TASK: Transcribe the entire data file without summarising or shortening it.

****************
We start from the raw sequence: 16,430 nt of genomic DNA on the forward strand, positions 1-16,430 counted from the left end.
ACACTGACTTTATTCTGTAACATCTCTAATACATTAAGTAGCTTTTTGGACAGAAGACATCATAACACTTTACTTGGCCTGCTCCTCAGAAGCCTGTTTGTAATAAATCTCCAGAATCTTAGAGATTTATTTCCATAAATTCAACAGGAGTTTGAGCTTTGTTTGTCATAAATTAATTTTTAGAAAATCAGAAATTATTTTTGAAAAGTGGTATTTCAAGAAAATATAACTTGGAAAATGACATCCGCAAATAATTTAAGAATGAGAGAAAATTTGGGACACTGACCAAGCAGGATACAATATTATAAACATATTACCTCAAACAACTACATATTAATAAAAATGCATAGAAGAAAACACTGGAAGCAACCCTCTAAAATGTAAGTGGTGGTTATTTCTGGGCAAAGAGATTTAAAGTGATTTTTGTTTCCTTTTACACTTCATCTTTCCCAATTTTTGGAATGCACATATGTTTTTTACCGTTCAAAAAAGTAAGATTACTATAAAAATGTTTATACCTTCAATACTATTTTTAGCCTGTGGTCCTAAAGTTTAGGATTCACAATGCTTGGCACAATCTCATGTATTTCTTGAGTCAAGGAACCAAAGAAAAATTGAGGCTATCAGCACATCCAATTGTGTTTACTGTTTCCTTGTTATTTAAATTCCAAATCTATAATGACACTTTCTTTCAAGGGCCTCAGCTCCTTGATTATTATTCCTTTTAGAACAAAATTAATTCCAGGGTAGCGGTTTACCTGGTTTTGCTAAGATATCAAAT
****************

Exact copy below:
We start from the raw sequence: 16,430 nt of genomic DNA on the forward strand, positions 1-16,430 counted from the left end.
ACACTGACTTTATTCTGTAACATCTCTAATACATTAAGTAGCTTTTTGGACAGAAGACATCATAACACTTTACTTGGCCTGCTCCTCAGAAGCCTGTTTGTAATAAATCTCCAGAATCTTAGAGATTTATTTCCATAAATTCAACAGGAGTTTGAGCTTTGTTTGTCATAAATTAATTTTTAGAAAATCAGAAATTATTTTTGAAAAGTGGTATTTCAAGAAAATATAACTTGGAAAATGACATCCGCAAATAATTTAAGAATGAGAGAAAATTTGGGACACTGACCAAGCAGGATACAATATTATAAACATATTACCTCAAACAACTACATATTAATAAAAATGCATAGAAGAAAACACTGGAAGCAACCCTCTAAAATGTAAGTGGTGGTTATTTCTGGGCAAAGAGATTTAAAGTGATTTTTGTTTCCTTTTACACTTCATCTTTCCCAATTTTTGGAATGCACATATGTTTTTTACCGTTCAAAAAAGTAAGATTACTATAAAAATGTTTATACCTTCAATACTATTTTTAGCCTGTGGTCCTAAAGTTTAGGATTCACAATGCTTGGCACAATCTCATGTATTTCTTGAGTCAAGGAACCAAAGAAAAATTGAGGCTATCAGCACATCCAATTGTGTTTACTGTTTCCTTGTTATTTAAATTCCAAATCTATAATGACACTTTCTTTCAAGGGCCTCAGCTCCTTGATTATTATTCCTTTTAGAACAAAATTAATTCCAGGGTAGCGGTTTACCTGGTTTTGCTAAGATATCAAAT